Rough Story

So yes, PK and I are going to start homeschooling next month. Officially. (I’m already sneakily showing him the occasional documentary and of course his entire life he’s had tons of books, etc., so.) I’m kind of apprehensive about it because, you know, I haven’t done this before; moreso because PK is not in a great place right now where “school” things are concerned. Mostly he wants to avoid all talk of “school.”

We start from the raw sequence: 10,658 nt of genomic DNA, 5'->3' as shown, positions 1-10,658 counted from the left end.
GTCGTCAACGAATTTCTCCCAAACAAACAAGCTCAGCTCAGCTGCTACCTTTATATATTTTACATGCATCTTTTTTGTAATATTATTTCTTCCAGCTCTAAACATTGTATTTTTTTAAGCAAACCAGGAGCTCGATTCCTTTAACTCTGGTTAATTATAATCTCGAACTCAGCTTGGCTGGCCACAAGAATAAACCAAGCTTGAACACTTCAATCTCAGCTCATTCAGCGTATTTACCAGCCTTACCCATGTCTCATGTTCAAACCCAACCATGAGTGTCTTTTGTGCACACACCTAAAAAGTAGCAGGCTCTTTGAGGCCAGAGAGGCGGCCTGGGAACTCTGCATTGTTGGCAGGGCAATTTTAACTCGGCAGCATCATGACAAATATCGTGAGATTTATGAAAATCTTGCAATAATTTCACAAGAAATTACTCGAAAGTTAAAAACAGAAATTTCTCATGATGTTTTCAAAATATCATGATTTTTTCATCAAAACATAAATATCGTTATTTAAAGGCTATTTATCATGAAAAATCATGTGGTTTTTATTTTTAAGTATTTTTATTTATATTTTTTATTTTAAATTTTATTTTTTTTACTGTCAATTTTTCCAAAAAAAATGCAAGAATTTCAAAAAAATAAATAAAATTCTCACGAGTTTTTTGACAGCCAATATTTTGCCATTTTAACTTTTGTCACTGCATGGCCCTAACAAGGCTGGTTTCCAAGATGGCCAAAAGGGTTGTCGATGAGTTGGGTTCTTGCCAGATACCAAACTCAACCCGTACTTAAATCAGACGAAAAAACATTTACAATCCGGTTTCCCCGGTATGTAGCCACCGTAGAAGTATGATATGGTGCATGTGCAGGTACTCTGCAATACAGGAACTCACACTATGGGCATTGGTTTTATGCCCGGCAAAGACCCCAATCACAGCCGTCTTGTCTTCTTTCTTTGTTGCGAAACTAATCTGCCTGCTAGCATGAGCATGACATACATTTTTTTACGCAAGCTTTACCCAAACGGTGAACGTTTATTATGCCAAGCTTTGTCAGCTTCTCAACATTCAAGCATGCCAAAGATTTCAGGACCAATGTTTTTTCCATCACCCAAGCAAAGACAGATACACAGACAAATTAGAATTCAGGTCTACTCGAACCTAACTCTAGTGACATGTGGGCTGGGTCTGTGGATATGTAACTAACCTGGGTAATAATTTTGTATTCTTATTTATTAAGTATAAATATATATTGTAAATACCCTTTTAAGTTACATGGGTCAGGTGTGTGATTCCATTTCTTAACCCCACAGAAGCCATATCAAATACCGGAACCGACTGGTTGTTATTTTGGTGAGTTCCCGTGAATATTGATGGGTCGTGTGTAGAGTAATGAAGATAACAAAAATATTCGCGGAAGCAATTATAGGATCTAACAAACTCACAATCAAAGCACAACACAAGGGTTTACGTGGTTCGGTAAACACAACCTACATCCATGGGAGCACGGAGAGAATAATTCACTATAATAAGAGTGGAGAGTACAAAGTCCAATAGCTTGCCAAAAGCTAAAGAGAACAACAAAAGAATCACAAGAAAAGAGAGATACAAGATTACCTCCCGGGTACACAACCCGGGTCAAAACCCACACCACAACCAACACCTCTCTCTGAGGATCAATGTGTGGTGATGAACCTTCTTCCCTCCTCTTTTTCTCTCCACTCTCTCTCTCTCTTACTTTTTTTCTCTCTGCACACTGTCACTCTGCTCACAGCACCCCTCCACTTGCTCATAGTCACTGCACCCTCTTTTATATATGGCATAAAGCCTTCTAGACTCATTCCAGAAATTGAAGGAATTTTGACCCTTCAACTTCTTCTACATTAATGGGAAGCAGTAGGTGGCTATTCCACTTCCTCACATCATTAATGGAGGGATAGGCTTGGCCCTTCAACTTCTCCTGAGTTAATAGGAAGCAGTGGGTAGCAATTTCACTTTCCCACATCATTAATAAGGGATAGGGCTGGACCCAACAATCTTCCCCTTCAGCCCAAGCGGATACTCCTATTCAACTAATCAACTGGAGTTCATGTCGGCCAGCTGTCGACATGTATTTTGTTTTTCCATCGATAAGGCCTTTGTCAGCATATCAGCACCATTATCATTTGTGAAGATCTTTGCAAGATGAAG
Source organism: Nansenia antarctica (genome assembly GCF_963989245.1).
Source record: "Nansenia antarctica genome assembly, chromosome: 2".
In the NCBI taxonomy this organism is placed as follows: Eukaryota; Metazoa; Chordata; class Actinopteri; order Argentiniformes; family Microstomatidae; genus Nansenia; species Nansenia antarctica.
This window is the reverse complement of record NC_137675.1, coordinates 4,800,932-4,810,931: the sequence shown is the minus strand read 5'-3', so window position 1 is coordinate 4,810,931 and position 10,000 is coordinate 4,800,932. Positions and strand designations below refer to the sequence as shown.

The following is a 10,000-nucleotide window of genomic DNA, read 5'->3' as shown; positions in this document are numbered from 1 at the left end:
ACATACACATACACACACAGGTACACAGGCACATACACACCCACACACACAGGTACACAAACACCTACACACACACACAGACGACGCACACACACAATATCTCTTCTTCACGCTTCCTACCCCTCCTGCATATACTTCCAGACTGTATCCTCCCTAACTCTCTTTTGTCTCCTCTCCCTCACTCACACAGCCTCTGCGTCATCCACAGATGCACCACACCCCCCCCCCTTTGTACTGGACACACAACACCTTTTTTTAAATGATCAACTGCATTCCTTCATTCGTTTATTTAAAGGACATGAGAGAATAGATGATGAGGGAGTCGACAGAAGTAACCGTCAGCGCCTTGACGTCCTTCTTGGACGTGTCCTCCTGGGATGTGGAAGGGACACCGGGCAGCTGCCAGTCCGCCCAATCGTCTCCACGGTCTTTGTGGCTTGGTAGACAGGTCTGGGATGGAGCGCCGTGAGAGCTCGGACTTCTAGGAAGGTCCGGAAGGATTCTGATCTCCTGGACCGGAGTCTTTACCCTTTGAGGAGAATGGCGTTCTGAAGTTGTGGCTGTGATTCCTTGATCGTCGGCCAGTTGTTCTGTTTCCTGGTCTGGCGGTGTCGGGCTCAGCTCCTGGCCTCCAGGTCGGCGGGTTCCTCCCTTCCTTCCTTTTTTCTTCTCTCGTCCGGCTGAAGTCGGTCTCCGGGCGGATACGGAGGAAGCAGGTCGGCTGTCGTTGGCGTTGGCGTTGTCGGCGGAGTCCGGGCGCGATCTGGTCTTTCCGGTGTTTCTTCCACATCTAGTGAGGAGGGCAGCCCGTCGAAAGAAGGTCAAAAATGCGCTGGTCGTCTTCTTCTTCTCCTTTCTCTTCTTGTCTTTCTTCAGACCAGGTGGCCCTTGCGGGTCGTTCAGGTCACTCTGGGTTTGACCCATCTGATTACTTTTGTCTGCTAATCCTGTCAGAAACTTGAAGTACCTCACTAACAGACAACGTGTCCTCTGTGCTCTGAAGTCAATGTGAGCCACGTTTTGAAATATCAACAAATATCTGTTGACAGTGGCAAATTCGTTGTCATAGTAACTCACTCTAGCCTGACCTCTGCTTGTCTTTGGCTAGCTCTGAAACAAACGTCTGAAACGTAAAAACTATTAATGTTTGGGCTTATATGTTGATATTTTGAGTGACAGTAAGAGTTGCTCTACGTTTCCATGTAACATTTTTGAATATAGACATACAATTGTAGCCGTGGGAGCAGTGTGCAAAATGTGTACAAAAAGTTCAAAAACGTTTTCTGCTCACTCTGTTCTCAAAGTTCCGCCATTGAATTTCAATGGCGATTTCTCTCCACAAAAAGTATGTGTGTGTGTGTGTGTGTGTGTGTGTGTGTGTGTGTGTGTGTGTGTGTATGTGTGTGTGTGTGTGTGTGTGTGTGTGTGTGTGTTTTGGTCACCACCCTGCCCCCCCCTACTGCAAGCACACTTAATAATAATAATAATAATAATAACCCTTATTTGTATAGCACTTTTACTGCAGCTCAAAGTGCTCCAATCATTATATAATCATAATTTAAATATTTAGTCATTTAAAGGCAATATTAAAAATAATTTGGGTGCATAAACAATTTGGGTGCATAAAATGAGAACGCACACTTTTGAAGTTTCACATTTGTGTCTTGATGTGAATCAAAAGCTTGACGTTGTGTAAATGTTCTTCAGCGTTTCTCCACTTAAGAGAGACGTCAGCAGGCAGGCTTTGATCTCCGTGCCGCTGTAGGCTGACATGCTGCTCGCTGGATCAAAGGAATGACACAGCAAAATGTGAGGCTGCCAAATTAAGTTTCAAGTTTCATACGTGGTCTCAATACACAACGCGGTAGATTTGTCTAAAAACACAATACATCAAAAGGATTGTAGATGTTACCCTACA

How’d we get here? A brief, truncated explanation: kindergarten was great; he loved his teacher, had a couple of good friends, teacher loved him. For first grade we’d moved back to the US and he was enrolled in a “good” (read: high test scores) school. Suddenly we had tons of homework, his being occasionally a couple minutes late meant we got letters from the district about his “habitual truancy,” the teacher was rigid and not real patient with PK’s social difficulties (“if he’s going to have long hair, he’s going to have to expect that,” when I told her his classmates were hassling him for using the boy’s bathroom). By the end of the year he was regularly crying himself to sleep at night with worry over “being behind” and hiding homework in his desk.